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Queensland lifesavers dive into Pool Rescue Champs

More than 350 surf lifesavers from across the state will dive into the Gold Coast Aquatic Centre this weekend for Surf Life Saving Queensland’s (SLSQ) 2015 State Pool Rescue Championships.

It wraps up an action-packed fortnight of surf lifesaving on the Gold Coast, following the Queensland IRB Championships last weekend at Mermaid Beach.

The two-day Pool Rescue Championships will see qualified surf lifesavers from all corners of the state take their patrol and rescue skills from the beach to the still-water, as they battle it out across a range of pool-based events including obstacle swims, line throws, tube swims and manikin rescues.

SLSQ sports manager Stuart Hogben said it was a great opportunity, and challenge, for lifesavers to transfer the skills they regularly use on surf patrols into the pool environment.

“The pool rescue competition is a really important opportunity for all lifesavers to work on their skills and hone their craft throughout the winter months,” he said.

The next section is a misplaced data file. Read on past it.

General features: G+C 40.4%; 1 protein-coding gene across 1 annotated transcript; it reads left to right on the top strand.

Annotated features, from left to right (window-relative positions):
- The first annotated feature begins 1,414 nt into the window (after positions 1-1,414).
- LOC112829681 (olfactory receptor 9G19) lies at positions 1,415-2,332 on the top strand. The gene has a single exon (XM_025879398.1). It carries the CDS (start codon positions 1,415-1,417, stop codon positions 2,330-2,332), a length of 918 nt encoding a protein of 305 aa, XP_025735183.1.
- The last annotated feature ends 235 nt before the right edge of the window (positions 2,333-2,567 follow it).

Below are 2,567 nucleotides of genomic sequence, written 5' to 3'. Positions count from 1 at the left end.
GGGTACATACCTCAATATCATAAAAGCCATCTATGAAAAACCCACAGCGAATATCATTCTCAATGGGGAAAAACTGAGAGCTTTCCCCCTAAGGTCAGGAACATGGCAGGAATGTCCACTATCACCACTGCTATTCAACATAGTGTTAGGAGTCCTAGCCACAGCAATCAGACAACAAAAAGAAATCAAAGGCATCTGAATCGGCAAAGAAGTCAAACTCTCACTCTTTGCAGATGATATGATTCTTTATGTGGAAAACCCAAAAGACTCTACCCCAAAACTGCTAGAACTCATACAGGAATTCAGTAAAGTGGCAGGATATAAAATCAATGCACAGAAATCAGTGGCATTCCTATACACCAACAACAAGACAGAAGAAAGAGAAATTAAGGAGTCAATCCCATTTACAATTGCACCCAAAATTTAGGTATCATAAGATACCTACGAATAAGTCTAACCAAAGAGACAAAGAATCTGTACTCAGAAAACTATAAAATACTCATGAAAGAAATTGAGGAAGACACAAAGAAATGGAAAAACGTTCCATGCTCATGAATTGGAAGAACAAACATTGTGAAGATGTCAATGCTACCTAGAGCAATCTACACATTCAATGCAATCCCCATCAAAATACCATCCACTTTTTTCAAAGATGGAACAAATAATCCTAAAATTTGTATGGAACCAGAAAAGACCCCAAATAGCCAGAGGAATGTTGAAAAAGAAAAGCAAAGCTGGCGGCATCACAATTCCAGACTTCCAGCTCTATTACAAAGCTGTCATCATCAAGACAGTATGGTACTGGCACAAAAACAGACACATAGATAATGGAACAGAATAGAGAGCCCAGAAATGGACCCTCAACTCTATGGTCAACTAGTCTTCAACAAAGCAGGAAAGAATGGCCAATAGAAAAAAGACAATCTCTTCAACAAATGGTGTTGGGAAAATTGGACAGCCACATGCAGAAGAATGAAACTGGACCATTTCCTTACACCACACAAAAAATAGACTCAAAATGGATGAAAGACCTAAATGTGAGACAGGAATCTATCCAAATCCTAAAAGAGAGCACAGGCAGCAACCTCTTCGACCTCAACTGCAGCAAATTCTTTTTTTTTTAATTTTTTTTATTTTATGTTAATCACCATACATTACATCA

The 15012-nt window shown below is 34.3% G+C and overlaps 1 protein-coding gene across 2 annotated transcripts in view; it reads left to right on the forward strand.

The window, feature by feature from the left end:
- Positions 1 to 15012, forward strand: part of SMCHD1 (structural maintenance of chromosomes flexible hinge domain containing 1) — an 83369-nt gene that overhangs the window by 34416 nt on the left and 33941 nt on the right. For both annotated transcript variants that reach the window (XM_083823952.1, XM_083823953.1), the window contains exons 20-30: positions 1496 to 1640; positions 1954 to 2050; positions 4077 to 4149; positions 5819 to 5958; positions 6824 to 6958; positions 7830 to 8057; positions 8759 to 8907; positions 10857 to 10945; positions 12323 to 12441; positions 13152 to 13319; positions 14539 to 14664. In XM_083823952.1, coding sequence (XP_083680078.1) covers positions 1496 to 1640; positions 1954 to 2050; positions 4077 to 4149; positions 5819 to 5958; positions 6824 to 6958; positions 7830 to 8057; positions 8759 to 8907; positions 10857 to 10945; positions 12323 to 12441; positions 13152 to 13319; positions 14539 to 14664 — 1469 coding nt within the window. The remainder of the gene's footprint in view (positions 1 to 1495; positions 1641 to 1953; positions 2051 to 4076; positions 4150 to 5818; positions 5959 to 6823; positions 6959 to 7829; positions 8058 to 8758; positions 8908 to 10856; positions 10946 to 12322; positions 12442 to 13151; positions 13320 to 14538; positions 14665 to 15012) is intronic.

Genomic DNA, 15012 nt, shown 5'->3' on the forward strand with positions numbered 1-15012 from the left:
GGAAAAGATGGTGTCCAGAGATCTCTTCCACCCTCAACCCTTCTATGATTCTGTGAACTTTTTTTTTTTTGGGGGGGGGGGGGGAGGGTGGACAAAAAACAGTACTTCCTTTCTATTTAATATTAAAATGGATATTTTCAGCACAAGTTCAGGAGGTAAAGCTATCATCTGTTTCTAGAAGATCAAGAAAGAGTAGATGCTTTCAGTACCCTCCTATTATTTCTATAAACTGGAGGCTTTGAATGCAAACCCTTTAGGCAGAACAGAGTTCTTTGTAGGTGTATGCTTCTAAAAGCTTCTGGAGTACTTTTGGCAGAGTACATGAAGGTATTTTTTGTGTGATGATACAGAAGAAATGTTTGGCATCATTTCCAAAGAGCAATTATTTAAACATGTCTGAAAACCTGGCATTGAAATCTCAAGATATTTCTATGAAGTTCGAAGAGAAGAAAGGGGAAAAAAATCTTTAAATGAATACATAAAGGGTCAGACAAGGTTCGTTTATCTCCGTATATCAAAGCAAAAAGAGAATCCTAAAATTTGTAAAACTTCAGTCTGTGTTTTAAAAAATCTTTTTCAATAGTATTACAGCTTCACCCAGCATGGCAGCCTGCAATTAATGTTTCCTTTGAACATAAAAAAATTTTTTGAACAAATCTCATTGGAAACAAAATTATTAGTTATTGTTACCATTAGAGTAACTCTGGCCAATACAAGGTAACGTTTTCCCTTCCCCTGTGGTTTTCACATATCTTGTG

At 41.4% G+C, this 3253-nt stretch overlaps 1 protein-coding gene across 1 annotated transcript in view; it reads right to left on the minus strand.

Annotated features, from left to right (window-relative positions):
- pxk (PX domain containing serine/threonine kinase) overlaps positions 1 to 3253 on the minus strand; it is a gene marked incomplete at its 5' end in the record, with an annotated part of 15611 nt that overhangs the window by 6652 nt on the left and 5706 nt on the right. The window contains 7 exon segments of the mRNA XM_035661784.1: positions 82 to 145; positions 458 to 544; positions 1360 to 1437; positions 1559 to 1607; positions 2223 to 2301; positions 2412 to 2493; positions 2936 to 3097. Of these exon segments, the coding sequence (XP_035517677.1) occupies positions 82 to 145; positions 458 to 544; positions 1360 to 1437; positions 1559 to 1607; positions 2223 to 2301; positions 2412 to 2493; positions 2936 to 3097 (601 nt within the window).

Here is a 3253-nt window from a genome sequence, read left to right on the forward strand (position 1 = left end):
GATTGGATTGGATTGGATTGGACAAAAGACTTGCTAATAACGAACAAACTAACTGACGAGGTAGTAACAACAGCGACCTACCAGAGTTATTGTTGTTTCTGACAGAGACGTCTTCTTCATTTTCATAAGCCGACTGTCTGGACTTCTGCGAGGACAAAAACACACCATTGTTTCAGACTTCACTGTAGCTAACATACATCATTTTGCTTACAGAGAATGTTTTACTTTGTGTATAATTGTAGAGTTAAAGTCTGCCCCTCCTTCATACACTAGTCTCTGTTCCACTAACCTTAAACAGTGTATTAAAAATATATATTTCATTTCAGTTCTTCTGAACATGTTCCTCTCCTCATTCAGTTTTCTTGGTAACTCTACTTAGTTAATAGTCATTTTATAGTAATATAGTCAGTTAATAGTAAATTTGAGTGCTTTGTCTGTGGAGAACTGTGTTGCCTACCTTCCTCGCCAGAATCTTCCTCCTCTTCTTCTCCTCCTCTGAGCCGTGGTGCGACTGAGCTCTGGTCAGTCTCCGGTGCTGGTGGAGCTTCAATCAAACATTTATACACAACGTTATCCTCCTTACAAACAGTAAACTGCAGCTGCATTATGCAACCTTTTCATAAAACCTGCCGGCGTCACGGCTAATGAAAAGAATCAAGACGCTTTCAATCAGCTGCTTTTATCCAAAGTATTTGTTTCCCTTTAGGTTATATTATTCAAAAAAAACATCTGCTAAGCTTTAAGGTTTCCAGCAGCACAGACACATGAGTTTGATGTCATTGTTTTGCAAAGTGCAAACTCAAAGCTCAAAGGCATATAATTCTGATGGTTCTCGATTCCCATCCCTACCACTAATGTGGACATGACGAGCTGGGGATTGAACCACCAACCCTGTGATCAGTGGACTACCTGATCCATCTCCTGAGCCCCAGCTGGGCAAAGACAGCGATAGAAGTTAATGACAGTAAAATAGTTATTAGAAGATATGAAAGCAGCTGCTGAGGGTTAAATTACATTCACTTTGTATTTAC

“These types of pool rescue skills are fast becoming essential for all surf lifesavers. The events can be quite technical, and a lot of competitors will no doubt be looking to refine their techniques and improve on their skills heading into the warmer months,” he said.

Defending champion Currumbin is once again looming as the club to beat, and will be spearheaded by rising star Matt Davis who captained the Australian Under-19 team at the 2014 World Championships and won five gold medals in the process.

Davis will be part of the Australian team travelling to this year’s World Lifesaving Championships along with several other competitors lining up this weekend, including Prue Davies (Currumbin), Sam Bell (Maroochydore), Pamela Hendry (Maroochydore) and Chelsea Gillett (Maroochydore).

Mr Hogben said athletes from all corners of the state would line up to compete this weekend, and suggested there could be a few upsets along the way.

“The pool is a great leveller in a lot of ways; it doesn’t matter if you come from the big surf of the Gold Coast or the calmer waters in the north, everyone’s on an equal footing when they dive in and it all comes down to who is the strongest swimmer and who has the most technically-correct lifesaving skills,” he said.

“In the past few years we’ve really see the pool side of competition emerge as a big part of the surf lifesaving program and competitive calendar, and there will be plenty of athletes eager to showcase their skills across the weekend,” Mr Hogben said.

The Queensland Pool Rescue Championships will be held at the Gold Coast Aquatic Centre at Southport on the Gold Coast. The action kicks off at 8am on Saturday 9 July and wraps up Sunday afternoon.

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